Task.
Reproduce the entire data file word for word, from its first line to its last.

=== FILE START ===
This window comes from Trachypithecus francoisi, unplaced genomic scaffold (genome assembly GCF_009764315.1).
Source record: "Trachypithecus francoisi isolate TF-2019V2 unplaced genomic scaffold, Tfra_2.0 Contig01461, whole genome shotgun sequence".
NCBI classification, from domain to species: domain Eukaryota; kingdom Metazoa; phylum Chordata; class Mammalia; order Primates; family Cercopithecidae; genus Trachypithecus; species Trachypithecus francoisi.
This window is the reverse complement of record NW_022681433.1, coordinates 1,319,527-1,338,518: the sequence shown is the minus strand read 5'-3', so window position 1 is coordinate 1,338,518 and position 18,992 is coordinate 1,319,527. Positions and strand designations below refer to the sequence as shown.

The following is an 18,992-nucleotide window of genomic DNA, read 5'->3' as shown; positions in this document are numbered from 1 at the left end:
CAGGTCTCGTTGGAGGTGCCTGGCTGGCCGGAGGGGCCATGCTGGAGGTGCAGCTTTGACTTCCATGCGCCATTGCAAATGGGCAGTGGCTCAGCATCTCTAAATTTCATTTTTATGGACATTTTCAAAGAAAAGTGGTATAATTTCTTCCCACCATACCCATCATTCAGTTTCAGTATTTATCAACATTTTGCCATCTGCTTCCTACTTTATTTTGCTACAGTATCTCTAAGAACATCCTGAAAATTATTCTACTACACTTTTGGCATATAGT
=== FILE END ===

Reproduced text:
This window comes from Trachypithecus francoisi, unplaced genomic scaffold (genome assembly GCF_009764315.1).
Source record: "Trachypithecus francoisi isolate TF-2019V2 unplaced genomic scaffold, Tfra_2.0 Contig01461, whole genome shotgun sequence".
NCBI classification, from domain to species: domain Eukaryota; kingdom Metazoa; phylum Chordata; class Mammalia; order Primates; family Cercopithecidae; genus Trachypithecus; species Trachypithecus francoisi.
This window is the reverse complement of record NW_022681433.1, coordinates 1,319,527-1,338,518: the sequence shown is the minus strand read 5'-3', so window position 1 is coordinate 1,338,518 and position 18,992 is coordinate 1,319,527. Positions and strand designations below refer to the sequence as shown.

The following is an 18,992-nucleotide window of genomic DNA, read 5'->3' as shown; positions in this document are numbered from 1 at the left end:
CAGGTCTCGTTGGAGGTGCCTGGCTGGCCGGAGGGGCCATGCTGGAGGTGCAGCTTTGACTTCCATGCGCCATTGCAAATGGGCAGTGGCTCAGCATCTCTAAATTTCATTTTTATGGACATTTTCAAAGAAAAGTGGTATAATTTCTTCCCACCATACCCATCATTCAGTTTCAGTATTTATCAACATTTTGCCATCTGCTTCCTACTTTATTTTGCTACAGTATCTCTAAGAACATCCTGAAAATTATTCTACTACACTTTTGGCATATAGT